Deutsche Telekom to Oust Its CEO

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For Kai-Uwe Ricke, the embattled CEO of German telecommunications giant Deutsche Telekom AG, efforts to revive the company's sagging domestic business and boost the share price were just too little too late. Shareholders of Europe's biggest telecommunications company, which also owns the successful American wireless company T-Mobile, have lost confidence in management's ability to stop the dramatic decline in its domestic business, according to people familiar with the situation. One of those big shareholders is the U.S. private equity firm Blackstone Group, which has been exerting American-style, do-it-now pressure on one of Germany's iconic businesses. The supervisory board is expected to hold special meeting, possibly as early as Nov 19, to vote to replace Ricke and Walter Raizner, the management board member in charge of the company's struggling fixed-line business, sources familiar with the situation tell TIME.com.

A leading candidate to replace Ricke is Rene Obermann, the boyish CEO of T-Mobile, Telekom's fast-growing international mobile phone unit and the fourth-largest wireless carrier in the U.S. Obermann is the candidate preferred by the German government and labor representatives on the supervisory board. But there is some opposition to Obermann's appointment by investors and supervisory board members, who would rather see an outside executive with international experience.

Telekom's 20-member supervisory board, which appoints and oversees the executive management, was scheduled to meet on Dec. 5 to discuss the state of the company's business and whether to extend Ricke’s five-year contract, due to expire in November 2007. But after the company' s third-quarter financial report released this week showed that the slide in the company's domestic business is continuing unabated, investors became convinced that the only recourse is to change faces at the top as soon as possible. According to people familiar with the situation, the supervisory board could now meet as early as next Sunday. Telekom's largest investors, the German government with 33% and Blackstone Group, which holds 4.5%, both sit on the supervisory board and will push to remove Ricke and Raizner. The supervisory board contains an equal number of representatives from investors and labor. "The major investors and labor representatives have lost confidence in current management's ability to improve the situation," said one source familiar with the situation.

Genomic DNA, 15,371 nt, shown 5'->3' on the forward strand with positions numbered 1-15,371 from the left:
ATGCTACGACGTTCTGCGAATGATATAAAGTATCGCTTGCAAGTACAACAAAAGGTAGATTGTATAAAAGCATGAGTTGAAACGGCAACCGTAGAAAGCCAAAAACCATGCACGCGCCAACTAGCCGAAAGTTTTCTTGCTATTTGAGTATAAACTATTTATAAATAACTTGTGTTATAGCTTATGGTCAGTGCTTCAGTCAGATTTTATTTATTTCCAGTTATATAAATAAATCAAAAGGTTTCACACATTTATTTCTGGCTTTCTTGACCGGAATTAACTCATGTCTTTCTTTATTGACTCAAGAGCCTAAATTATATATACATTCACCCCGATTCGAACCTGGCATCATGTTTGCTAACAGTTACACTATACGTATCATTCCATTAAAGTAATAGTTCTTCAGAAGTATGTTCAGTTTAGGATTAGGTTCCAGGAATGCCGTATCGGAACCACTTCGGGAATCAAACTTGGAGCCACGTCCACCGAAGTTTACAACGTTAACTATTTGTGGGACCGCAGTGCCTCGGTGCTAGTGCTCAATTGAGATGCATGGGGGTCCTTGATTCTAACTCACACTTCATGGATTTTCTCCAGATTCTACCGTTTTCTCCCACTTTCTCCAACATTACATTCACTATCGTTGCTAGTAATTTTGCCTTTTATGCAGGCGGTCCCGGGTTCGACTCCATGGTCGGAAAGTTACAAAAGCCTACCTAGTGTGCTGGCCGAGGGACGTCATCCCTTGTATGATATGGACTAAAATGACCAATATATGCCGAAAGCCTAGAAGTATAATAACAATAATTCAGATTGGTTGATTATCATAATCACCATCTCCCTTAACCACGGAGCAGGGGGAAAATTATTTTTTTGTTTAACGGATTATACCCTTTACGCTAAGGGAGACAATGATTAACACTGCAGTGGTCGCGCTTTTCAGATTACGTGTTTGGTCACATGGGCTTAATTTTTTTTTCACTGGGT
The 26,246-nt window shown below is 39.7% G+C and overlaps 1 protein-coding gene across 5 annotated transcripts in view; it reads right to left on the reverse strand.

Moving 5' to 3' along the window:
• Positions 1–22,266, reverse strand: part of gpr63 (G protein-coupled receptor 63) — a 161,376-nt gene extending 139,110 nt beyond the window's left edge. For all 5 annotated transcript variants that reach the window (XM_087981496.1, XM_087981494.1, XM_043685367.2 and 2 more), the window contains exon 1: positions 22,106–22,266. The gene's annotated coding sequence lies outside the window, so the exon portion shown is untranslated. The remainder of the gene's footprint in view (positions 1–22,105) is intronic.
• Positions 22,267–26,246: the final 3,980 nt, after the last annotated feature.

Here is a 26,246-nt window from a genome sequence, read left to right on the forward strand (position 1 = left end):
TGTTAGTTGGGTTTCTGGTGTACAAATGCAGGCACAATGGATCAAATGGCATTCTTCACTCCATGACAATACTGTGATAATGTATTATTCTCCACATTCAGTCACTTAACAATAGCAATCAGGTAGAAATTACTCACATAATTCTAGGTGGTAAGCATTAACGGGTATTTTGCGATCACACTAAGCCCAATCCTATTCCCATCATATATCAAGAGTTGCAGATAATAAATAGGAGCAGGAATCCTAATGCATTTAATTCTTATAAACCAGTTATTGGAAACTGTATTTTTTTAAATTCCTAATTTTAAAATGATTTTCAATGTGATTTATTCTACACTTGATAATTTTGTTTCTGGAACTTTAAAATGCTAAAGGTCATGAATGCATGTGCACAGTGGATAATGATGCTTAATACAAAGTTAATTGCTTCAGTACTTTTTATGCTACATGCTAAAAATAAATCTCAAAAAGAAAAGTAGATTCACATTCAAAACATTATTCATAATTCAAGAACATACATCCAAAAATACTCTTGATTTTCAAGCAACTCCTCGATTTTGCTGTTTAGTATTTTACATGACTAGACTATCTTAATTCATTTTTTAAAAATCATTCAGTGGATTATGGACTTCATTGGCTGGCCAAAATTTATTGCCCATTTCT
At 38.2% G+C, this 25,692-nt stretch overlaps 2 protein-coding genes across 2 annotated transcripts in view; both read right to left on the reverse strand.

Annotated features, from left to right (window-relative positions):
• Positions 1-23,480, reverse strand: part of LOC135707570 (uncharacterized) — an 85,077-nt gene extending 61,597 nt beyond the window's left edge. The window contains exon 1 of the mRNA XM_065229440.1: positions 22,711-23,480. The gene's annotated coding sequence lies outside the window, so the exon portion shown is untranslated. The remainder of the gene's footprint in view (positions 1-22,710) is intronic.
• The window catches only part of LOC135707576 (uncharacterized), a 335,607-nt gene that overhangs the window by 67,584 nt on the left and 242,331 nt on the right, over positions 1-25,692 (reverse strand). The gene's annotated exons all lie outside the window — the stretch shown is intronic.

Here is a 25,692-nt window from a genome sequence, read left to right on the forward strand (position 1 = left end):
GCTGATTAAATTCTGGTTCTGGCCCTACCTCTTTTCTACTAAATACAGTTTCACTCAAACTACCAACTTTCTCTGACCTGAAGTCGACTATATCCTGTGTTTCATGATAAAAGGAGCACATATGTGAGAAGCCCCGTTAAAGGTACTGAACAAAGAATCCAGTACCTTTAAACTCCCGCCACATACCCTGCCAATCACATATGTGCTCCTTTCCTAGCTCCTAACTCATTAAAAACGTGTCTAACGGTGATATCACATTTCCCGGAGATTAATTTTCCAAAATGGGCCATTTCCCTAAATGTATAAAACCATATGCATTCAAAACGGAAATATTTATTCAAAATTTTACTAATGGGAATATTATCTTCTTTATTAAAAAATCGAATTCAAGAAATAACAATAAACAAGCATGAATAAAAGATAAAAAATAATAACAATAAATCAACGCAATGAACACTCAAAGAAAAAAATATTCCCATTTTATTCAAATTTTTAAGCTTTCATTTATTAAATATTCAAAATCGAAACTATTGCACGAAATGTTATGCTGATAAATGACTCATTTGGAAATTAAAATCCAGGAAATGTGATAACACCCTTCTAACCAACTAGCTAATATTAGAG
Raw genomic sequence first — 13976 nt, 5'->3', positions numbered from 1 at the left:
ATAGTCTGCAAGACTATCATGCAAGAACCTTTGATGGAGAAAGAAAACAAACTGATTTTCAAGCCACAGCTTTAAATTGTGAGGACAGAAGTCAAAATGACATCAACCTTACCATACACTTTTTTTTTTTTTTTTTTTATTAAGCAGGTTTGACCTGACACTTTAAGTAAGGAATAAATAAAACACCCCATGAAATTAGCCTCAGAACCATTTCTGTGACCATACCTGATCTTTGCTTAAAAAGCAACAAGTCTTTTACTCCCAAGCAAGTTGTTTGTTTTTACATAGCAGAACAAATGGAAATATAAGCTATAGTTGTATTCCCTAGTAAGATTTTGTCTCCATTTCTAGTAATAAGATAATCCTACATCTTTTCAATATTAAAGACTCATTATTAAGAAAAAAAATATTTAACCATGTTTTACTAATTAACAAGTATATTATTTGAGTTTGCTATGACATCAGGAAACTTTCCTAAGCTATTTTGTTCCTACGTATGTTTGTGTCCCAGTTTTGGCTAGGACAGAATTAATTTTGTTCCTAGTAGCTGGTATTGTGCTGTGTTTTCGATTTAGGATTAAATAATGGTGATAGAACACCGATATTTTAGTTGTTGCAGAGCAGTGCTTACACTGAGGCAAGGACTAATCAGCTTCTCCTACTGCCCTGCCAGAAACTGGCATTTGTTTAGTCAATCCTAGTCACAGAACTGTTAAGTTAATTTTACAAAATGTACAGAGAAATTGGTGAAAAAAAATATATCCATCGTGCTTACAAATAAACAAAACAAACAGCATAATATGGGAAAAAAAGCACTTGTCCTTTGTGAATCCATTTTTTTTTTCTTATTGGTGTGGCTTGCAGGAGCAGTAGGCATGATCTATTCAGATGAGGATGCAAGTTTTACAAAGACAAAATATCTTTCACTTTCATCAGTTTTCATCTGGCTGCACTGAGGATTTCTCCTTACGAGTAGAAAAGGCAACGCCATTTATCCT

Deutsche Telekom and Blackstone declined to comment.

Liberalization of the European telecommunications industry in 1998 brought an onslaught of competition in local phone markets. Although Telekom is still the dominant carrier in Germany, competition is accelerating and management has been slow to fight back. In August, Ricke issued an unexpected profit warning and then announced plans to cut costs and improve customer service. But the erosion continued. On Thursday, Telekom reported a 20% drop in net profit in the third quarter to $2.48 billion, compared with $3.12 billion the year before. After adjustments for extraordinary income, Telekom's profit was down 34%.

Speaking to reporters on Thursday, Ricke noted that the company's shares gained some 25% in value since he announced his cost-cutting measures. But analysts and traders credit that rise to continued speculation of a management shake-up and potential takeover of the German phone giant. Lacking any good news on the company's business outlook after an analyst meeting on Thursday, Telekom's shares tumbled 2.45% on Friday after some analysts downgraded the stock.

It will take more than a change of management to woo Telekom's German customers back. But Ricke’s departure would be a welcome sign for the company's investors.